The evaluation of electrically active cells has historically been tedious, requiring months of training to painstakingly study single cells in low throughputs. By culturing a network of cells over the high electrode count arrays available in each well of our MEA plates, Axion BioSystems’ MEA systems capture activity across an entire population of cells—with far greater data points per well—detecting activity patterns that would otherwise elude traditional assays.
Axion’s contribution to establishing microelectrode array (MEA) technology as an accessible, versatile research tool cannot be defined by a single advantage. It’s the cumulative effect of our commitment to growing our MEA platform to include instruments, accessories and software working in unison.
Our microelectrode array (MEA) is a grid of tightly spaced electrodes in a planar array at the bottom of a cell culture plate. Electrically active cells, such as neurons or cardiomyocytes, can be cultured over the electrodes. Over time, as the cultures become established, they form cohesive networks and present an electrophysiological profile. The resulting electrical activity—spontaneous or induced firing of neurons, or the uniform beat of cardiomyocytes—is captured from each electrode on a microsecond timescale providing both temporally and spatially precise data.
In contrast to traditional electrophysiology approaches such as patch clamp, the electrical activity measured on each MEA electrode is the total extracellular change in ions, reported as changes in voltage. “Extracellular field potential” provides access to electrophysiological data without disrupting the cellular membrane (non-invasive) or requiring dyes (label-free). Thus MEA recordings can be taken over time on the same culture (hours-long continual data collection or repeated reads of the same plate over days, hours, or months), an advantage traditional techniques cannot provide.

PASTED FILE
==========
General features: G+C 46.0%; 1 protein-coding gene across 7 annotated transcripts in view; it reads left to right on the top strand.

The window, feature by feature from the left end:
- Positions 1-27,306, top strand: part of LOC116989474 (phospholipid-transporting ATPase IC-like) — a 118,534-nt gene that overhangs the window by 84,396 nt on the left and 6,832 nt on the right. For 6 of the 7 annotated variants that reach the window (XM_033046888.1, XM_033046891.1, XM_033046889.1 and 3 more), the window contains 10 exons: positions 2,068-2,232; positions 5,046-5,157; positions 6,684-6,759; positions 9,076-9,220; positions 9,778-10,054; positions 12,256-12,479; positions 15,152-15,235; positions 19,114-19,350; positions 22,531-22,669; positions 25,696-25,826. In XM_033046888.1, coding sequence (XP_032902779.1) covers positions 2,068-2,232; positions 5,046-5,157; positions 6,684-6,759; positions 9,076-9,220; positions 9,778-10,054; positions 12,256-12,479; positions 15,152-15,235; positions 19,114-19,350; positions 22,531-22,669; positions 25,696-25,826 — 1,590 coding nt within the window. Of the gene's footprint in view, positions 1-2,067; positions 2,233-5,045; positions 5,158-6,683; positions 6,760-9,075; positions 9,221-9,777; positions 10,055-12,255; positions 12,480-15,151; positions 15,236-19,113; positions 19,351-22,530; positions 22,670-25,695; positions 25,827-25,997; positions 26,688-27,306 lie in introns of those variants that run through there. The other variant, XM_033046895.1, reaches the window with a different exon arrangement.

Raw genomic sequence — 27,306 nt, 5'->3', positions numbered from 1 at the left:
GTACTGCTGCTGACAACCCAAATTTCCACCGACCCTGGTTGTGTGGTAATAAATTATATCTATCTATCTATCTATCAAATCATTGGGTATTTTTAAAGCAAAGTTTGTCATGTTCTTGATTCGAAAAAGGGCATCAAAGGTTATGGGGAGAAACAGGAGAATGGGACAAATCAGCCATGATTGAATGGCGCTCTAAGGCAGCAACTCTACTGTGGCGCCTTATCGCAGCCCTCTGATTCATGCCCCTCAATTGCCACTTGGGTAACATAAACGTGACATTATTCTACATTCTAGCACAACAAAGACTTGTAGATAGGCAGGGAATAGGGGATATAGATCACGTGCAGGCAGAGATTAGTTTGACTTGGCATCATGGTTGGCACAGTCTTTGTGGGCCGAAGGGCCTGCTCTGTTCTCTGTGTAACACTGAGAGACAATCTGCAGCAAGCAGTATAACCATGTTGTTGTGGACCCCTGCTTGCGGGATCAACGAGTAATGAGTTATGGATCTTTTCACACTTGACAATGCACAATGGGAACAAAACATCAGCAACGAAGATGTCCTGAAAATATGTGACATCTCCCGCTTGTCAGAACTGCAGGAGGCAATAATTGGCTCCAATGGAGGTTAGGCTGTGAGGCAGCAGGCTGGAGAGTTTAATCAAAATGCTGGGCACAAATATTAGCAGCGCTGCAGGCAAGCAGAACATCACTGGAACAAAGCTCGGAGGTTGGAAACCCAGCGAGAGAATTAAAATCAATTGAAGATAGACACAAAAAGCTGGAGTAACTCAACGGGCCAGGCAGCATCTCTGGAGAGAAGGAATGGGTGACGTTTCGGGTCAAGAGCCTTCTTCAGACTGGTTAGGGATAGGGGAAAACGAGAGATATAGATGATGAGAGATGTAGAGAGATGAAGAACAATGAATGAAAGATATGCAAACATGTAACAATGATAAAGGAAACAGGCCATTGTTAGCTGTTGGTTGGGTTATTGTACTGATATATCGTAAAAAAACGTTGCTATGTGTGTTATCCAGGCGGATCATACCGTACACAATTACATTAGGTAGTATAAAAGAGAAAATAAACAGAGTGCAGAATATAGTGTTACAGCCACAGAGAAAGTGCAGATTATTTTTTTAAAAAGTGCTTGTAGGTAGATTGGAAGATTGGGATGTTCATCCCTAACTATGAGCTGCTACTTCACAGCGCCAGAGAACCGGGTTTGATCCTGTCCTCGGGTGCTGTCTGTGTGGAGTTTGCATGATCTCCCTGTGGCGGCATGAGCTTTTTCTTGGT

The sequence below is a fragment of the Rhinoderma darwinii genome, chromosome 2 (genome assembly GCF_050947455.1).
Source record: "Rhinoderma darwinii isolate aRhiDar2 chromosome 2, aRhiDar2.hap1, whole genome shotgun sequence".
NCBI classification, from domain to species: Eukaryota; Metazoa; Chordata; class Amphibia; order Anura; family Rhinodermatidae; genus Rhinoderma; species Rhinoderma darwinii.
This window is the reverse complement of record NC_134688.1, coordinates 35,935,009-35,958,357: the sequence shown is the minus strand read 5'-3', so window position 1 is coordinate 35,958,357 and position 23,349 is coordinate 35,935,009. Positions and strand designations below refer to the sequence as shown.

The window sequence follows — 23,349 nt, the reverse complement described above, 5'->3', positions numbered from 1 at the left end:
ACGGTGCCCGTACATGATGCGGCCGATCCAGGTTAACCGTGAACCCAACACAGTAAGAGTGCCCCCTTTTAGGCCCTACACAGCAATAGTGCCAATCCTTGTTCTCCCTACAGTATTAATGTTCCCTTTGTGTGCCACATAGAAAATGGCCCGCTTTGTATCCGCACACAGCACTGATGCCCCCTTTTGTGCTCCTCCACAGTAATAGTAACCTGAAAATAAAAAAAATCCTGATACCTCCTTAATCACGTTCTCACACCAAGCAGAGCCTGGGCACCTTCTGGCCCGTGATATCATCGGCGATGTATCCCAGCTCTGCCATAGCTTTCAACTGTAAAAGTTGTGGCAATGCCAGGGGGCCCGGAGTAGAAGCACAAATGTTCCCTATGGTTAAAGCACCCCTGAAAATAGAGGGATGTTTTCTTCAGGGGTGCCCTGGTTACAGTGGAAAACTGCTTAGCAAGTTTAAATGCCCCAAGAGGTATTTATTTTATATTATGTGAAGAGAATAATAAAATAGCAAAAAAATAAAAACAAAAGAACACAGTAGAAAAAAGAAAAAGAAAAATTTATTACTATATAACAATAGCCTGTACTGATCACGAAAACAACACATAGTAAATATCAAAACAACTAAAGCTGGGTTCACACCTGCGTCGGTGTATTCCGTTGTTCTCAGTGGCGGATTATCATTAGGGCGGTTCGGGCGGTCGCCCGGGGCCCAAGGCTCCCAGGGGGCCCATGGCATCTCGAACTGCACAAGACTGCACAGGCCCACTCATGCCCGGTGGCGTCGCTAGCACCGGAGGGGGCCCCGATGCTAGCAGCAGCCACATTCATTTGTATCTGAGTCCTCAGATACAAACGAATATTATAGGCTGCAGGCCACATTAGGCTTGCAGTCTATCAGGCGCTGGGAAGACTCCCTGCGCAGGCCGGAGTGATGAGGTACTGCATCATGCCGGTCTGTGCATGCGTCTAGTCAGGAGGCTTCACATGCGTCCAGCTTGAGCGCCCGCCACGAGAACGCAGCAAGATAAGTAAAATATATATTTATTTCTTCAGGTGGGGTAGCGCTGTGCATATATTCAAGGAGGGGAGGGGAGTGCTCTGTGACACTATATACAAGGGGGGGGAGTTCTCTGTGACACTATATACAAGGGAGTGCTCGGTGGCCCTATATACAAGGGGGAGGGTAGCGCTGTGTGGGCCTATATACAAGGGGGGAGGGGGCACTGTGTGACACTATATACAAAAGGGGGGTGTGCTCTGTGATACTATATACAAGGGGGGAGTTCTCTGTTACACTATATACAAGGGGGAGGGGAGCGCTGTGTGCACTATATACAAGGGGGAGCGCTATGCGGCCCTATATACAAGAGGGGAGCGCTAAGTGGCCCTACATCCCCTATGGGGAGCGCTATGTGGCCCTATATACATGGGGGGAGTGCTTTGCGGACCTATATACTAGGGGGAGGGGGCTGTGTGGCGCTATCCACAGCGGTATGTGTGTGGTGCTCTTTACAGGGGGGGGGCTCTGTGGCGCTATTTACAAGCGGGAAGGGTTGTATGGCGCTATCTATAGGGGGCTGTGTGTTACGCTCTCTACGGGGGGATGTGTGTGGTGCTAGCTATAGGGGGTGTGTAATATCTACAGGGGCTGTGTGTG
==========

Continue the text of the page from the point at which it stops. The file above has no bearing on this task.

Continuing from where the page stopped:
Additionally, each electrode on the microelectrode array is capable of recording or stimulating the overlying cell culture allowing you to monitor and control cellular network behavior in each well. With these capabilities you can fully explore complex biological networks, learning how a cell’s circuitry functions together further advancing applications such as disease modeling, stem cell development, drug discovery and safety/toxicity testing.
- Functionality – Neurons within the population produce spontaneous action potentials. The mean firing rate (MFR) counts action potentials over time to quantify functionality.
- Excitability – Neurons may fire multiple action potentials within a short time period, called a burst. Established algorithms detect and quantify burst behavior.
- Connectivity – Synaptic connections between neurons in a population may lead to coincident action potentials. Network burst and synchrony measurements quantify connectivity.
Neural action potentials are detected as changes in voltage above a user-defined threshold. A simple view of this activity is a raster plot where each detected action potential is represented by a “tick” mark to denote the spike time.
The timing of the spikes contains all of the information required to calculate measures like mean firing rate (activity over time) or bursting (clusters of action potential activity).